The survey has generated several managerial implications. First, by using the ten types of innovation framework for the analysis, we could consider the role of AR/VR in the whole innovation spectrum. And here, broadening the innovation spectrum might help businesses better plan their innovation processes. Second, by reviewing the existing literature on the use of AR/VR applications in the retail context, we identified how retail companies can benefit from using AR/VR applications and provided examples of some of these applications. More specifically, we recommend the use of AR/VR for the following:

  • Creating imaginary brand experiences with high emotional engagement, thus developing an innovative brand image (e.g. IKEA Catalogue, Tesco Discover, North Face VR Experience, Audi Quattro Coaster AR)
  • Facilitating internal organizational processes, such as training employees or performing daily tasks (e.g. DHL Vision Picking, Walmart VR in Academies)
  • Involving the customer or other stakeholders in the value creation process (e.g. Lego AR studio, NikeID In-store AR)
  • Enabling virtual try-on experiences and affecting purchase decisions (e.g. IKEA Catalogue, Dulux Visualiser, Uniqlo’s Magic Mirror)
  • Offering product-related information in context and providing after-sale services (e.g. Hyundai Visual Guide, Lego AR studio)
  • Supporting and facilitating the integration of other marketing channels in omnimarketing models (e.g. Dulux Visualiser, Sephora Virtual Artist, Volkswagen Virtual Golf Cabriolet). Creating additional sales channels and directly integrating them into their respective applications (e.g. Sephora Virtual Artist, Alibaba Buy+)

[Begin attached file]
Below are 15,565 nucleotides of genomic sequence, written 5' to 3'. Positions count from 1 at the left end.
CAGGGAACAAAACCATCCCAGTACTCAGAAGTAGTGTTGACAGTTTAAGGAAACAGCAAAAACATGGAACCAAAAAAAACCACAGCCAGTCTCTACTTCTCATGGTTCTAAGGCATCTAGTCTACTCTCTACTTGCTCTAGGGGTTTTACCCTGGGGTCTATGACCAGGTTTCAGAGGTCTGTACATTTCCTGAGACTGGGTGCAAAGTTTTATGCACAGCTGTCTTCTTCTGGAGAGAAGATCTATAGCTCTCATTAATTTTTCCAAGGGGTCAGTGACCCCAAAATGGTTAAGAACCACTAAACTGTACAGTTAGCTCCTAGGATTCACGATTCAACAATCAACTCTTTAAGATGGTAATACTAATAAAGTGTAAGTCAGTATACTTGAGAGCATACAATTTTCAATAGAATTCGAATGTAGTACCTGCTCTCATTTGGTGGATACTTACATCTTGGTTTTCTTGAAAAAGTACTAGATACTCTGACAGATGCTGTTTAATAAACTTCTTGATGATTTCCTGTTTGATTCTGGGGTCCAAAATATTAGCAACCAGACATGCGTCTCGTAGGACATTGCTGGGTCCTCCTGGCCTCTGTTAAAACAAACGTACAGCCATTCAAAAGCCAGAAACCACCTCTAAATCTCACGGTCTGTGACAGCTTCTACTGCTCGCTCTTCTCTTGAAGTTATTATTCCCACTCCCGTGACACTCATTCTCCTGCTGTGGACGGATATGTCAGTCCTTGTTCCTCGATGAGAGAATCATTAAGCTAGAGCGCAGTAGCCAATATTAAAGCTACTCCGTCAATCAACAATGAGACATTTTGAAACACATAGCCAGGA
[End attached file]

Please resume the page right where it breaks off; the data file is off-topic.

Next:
AR/VR innovations have been used both to directly enhance customer value and as a tool for marketing positioning. For example, using AR to offer basic car maintenance, as done by Hyundai, directly enhances customer value. Volkswagen Virtual Golf Cabriolet and North Face VR Experience are examples of using AR/VR for marketing. As more and more companies begin using AR/VR in marketing, the companies successfully using these technologies to increase customer value will have an advantage. We believe that both of these approaches have desirable branding effects since they can contribute to perceived innovativeness. IKEA, for example, is considered by customers to be the most innovative company in Norway with the highest Perceived Innovativeness score (76 out of 100), according to the 2017 Norwegian Innovation Index (Norwegian School of Economics, 2017). IKEA also received third place for perceived innovativeness in the 2018 American Innovation Index (Fordham University’s Gabelli School of Business & Norwegian School of Economics, 2018) among US companies and based on IKEA’s customer perceptions. Naturally, it remains to be investigated to what degree the introduction of AR/VR innovations impacts the revenues of retail companies; however, their utilization seems quite promising for the future of retail innovation.


This research was funded by the Norwegian Research Council through the Centre for Service Innovation.

11* Ingen av forfatterne er norskspråkelige, og artikkelen publiseres derfor på engelsk.

  • 11: 11* Ingen av forfatterne er norskspråkelige, og artikkelen publiseres derfor på engelsk.